If you’ve been housebound too long and yearning to get away, consider taking a trip with Carol Birch’s Jamrach’s Menagerie. After a slow but startling start, Birch offers an exciting adventure that turns macabre, and a journey that takes a boy into manhood.
Jaffy, a young London street urchin with the life of a Dickens character and the yearning for Robert Louis Stevenson experiences, is the center of the action. After he “strokes” the nose of an escaped tiger and survives being dragged in the tiger’s soft-mouthed embrace, Jaffy connects with Jamrach, the tiger’s owner and keeper of exotic animals. Adding drudge work at the menagerie to his other menial jobs to help his mother keep food on the table, Jaffy finds he has a penchant for calming animals.
After a short section establishing Jaffy with his new friends, Tim and Ishbel, twins whose lives are just as poor, Jaffy grows into a teenager and starts his real adventure – off to sea with Tim and Dan, the hunter and explorer, to find an exotic dragon for Jamrach’s collection. Birch offers vivid accounts of whaling in the nineteenth century that would rival Moby Dick (only not as boring) and a jungle chase for the “dragon” that has the allure of Treasure Island. Jaffy’s sympathetic skills with animals are no match for the captured monster; a crocodile loose on the deck of a ship creates terror and excitement.
As Jaffy’s story evolves from being eaten by a tiger, sailing on a whaler, chased by a dragon, and being caught up in a waterspout on the sea, Birch’s tone is all adventure and vicarious thrills. Suddenly, the happy adventure turns; a storm capsizes the ship and sends Jaffy into an endurance battle with the sea and his surviving shipmates. This section seems to go on interminably. Only the knowledge that Jaffy lived to tell the story may keep you reading, but the slow decline of the sailors, along with graphic descriptions of cannibalism and the “Custom of the Sea” to sacrifice bodies so that others can survive is hard to read. Birch uses a suspenseful monotone of dialogue that adds to the battering effect of reading the details.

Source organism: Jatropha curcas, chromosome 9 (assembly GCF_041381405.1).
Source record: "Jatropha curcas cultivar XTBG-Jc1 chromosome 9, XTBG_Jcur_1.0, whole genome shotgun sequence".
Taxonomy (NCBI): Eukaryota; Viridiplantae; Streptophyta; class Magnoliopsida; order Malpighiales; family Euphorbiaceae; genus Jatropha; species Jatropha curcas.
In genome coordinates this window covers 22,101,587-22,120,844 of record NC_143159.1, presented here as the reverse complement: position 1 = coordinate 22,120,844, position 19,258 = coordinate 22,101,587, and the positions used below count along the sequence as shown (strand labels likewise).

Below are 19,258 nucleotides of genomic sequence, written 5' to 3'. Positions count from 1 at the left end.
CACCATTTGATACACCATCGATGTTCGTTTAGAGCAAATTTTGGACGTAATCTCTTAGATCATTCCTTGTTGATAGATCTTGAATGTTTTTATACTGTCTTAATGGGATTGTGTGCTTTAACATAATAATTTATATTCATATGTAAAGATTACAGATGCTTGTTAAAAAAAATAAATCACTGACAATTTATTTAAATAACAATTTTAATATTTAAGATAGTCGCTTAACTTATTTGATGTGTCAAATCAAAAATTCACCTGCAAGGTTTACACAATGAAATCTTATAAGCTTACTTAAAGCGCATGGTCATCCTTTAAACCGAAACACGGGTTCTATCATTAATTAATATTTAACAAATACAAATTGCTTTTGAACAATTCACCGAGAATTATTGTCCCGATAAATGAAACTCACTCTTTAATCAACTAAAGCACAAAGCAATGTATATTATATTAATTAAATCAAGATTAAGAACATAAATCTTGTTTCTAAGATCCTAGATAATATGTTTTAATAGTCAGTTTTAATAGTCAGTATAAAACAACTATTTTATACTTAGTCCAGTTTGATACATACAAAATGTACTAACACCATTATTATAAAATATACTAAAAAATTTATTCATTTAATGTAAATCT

When Jaffy finally is rescued and returned to his home, he fears facing Tim’s sister and mother; the news of how he survived has preceded him. Although they accept his fate and his actions, he cannot bear that he has survived. Birch effectively captures Jaffy’s brooding and self-torture, returning him to the sea and back yet again to make peace with himself and Ishbel, his first love.
Short-listed for the Man Booker Prize for fiction this year, Jamrach’s Menagerie goes beyond adventure, historical perspective, and shock value; Birch has offered an introspective into survival and learning how to live with oneself.